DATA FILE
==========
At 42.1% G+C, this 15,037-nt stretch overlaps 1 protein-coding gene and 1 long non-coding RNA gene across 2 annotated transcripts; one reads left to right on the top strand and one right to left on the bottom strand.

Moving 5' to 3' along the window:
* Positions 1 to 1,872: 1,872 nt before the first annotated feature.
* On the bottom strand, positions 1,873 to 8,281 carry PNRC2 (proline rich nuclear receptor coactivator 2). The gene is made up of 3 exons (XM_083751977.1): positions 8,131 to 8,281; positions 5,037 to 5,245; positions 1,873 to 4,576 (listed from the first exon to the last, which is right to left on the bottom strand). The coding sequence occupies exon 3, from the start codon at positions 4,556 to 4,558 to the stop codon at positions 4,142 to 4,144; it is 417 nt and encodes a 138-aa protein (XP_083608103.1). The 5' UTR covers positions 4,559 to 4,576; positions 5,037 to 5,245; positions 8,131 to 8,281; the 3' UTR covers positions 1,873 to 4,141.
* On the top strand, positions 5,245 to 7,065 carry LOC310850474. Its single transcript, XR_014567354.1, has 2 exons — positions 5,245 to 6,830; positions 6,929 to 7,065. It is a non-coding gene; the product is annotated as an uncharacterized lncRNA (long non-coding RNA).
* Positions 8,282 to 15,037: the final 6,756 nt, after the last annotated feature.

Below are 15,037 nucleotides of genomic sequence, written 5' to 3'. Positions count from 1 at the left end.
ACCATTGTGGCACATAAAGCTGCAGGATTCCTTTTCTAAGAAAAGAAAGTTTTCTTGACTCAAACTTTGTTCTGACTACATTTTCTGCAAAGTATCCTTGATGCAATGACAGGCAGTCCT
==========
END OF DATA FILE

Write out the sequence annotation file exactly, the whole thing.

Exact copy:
At 42.1% G+C, this 15,037-nt stretch overlaps 1 protein-coding gene and 1 long non-coding RNA gene across 2 annotated transcripts; one reads left to right on the top strand and one right to left on the bottom strand.

Moving 5' to 3' along the window:
* Positions 1 to 1,872: 1,872 nt before the first annotated feature.
* On the bottom strand, positions 1,873 to 8,281 carry PNRC2 (proline rich nuclear receptor coactivator 2). The gene is made up of 3 exons (XM_083751977.1): positions 8,131 to 8,281; positions 5,037 to 5,245; positions 1,873 to 4,576 (listed from the first exon to the last, which is right to left on the bottom strand). The coding sequence occupies exon 3, from the start codon at positions 4,556 to 4,558 to the stop codon at positions 4,142 to 4,144; it is 417 nt and encodes a 138-aa protein (XP_083608103.1). The 5' UTR covers positions 4,559 to 4,576; positions 5,037 to 5,245; positions 8,131 to 8,281; the 3' UTR covers positions 1,873 to 4,141.
* On the top strand, positions 5,245 to 7,065 carry LOC310850474. Its single transcript, XR_014567354.1, has 2 exons — positions 5,245 to 6,830; positions 6,929 to 7,065. It is a non-coding gene; the product is annotated as an uncharacterized lncRNA (long non-coding RNA).
* Positions 8,282 to 15,037: the final 6,756 nt, after the last annotated feature.

Below are 15,037 nucleotides of genomic sequence, written 5' to 3'. Positions count from 1 at the left end.
ACCATTGTGGCACATAAAGCTGCAGGATTCCTTTTCTAAGAAAAGAAAGTTTTCTTGACTCAAACTTTGTTCTGACTACATTTTCTGCAAAGTATCCTTGATGCAATGACAGGCAGTCCT